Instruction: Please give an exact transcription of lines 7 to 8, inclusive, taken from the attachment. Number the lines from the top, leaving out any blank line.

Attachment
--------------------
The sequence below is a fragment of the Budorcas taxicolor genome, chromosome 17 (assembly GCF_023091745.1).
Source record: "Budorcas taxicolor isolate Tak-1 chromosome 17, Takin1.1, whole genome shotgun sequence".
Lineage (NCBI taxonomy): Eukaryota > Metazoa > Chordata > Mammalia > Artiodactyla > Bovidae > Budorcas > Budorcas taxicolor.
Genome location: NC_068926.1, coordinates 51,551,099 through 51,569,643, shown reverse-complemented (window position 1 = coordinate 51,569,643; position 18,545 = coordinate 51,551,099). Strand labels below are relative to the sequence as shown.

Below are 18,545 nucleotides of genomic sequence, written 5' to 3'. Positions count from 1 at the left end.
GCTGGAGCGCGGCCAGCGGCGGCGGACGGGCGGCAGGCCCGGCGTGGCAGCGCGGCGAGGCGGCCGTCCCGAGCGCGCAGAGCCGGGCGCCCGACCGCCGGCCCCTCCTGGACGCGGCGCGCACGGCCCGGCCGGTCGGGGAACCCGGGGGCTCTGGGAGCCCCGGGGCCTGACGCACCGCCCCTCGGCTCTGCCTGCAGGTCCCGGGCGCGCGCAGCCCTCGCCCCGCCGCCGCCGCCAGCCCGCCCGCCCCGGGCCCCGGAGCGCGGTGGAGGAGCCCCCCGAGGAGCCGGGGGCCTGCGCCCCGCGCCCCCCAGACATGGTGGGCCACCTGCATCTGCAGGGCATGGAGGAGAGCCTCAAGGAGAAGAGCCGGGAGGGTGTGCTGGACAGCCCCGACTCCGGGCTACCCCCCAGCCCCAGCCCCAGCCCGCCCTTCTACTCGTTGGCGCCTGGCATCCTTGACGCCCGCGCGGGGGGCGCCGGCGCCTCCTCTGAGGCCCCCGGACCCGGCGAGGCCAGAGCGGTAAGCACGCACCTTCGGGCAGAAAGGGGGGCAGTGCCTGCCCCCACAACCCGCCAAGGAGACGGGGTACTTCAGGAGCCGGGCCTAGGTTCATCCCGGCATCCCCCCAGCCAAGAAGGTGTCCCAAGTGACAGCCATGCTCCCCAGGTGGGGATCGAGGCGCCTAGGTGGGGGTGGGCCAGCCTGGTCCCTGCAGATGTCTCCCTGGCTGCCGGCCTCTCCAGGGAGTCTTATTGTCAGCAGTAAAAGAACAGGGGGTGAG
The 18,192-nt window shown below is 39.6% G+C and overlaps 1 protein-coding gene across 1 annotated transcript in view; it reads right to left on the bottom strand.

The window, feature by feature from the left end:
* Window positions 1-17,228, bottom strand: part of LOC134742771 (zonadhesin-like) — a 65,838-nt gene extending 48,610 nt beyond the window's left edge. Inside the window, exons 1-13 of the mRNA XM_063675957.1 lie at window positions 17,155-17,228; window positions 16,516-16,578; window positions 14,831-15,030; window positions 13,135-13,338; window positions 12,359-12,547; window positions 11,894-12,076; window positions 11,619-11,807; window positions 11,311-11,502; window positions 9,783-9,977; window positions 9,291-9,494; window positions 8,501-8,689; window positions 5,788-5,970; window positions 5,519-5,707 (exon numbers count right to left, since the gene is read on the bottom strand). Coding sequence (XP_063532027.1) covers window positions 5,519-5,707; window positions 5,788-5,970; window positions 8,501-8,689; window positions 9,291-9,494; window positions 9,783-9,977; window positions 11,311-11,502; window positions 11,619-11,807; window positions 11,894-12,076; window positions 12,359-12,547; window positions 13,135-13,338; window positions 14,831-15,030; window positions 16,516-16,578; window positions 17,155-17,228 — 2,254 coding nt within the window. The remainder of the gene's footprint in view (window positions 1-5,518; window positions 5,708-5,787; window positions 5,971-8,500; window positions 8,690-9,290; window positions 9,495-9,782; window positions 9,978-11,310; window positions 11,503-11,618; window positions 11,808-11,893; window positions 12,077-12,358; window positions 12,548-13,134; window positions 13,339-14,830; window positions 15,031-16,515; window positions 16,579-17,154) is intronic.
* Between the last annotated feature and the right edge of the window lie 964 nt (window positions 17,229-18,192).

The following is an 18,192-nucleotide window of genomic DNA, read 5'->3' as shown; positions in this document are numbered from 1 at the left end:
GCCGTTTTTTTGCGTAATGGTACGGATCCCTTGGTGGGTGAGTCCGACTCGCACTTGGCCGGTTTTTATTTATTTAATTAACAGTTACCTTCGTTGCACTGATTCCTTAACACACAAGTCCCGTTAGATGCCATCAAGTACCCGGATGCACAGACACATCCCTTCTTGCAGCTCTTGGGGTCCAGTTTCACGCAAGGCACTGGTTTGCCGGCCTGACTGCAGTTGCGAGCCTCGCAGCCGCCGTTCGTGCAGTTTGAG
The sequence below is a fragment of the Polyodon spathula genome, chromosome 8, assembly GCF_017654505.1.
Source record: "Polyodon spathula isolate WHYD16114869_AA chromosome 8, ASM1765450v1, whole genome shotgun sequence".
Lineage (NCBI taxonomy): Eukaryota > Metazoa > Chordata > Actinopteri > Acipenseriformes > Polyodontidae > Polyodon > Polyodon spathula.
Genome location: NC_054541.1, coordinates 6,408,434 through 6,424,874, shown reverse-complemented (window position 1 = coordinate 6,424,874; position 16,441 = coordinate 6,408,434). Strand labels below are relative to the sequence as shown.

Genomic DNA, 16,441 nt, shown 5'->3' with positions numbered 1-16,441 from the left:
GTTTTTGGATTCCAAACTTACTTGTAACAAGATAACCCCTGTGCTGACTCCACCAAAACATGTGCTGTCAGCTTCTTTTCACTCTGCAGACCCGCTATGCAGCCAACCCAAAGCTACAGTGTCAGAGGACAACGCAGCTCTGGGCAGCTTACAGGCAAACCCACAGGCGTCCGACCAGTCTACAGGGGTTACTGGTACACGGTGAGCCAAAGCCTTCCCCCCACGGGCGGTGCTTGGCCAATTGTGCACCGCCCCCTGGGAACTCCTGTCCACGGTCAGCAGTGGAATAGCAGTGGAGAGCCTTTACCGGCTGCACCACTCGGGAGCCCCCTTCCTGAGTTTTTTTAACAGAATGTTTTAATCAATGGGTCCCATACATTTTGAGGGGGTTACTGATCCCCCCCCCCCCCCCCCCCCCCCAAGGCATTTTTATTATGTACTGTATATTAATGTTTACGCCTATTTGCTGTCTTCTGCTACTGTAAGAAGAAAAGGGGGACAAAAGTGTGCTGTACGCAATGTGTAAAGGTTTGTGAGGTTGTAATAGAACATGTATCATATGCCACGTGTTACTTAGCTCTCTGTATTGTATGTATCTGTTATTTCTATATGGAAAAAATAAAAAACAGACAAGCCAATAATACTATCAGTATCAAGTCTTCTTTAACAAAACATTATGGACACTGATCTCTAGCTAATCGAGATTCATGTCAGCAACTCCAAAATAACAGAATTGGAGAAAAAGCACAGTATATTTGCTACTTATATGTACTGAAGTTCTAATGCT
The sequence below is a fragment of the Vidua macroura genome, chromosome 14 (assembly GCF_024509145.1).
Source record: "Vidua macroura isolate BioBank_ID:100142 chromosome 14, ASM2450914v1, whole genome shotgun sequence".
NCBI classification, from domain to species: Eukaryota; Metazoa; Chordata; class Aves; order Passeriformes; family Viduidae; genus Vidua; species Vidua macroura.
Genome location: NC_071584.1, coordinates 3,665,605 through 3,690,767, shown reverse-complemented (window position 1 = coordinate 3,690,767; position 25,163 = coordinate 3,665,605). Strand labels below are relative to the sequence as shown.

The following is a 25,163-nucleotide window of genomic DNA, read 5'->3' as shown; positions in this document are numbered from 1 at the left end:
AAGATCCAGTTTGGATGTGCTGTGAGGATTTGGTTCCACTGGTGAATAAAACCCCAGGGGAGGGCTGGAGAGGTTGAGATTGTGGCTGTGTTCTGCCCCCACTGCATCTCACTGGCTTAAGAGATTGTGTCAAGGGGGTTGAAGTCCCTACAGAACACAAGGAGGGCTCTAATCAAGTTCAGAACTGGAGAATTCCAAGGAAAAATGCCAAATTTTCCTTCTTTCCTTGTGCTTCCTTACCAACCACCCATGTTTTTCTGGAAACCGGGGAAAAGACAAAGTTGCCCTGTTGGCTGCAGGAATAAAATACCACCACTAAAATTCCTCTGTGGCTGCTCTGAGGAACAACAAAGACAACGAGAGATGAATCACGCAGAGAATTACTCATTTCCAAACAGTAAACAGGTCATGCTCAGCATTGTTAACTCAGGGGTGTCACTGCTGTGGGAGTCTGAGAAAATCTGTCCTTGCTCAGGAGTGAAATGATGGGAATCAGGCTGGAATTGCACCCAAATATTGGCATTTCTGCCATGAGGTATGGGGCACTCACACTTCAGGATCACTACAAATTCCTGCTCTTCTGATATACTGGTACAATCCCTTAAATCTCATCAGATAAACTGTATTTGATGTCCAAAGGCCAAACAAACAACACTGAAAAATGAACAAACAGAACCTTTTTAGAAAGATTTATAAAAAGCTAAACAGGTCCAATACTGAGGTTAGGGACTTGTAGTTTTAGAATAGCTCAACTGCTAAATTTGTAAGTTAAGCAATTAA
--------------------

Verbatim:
The 18,192-nt window shown below is 39.6% G+C and overlaps 1 protein-coding gene across 1 annotated transcript in view; it reads right to left on the bottom strand.

The window, feature by feature from the left end: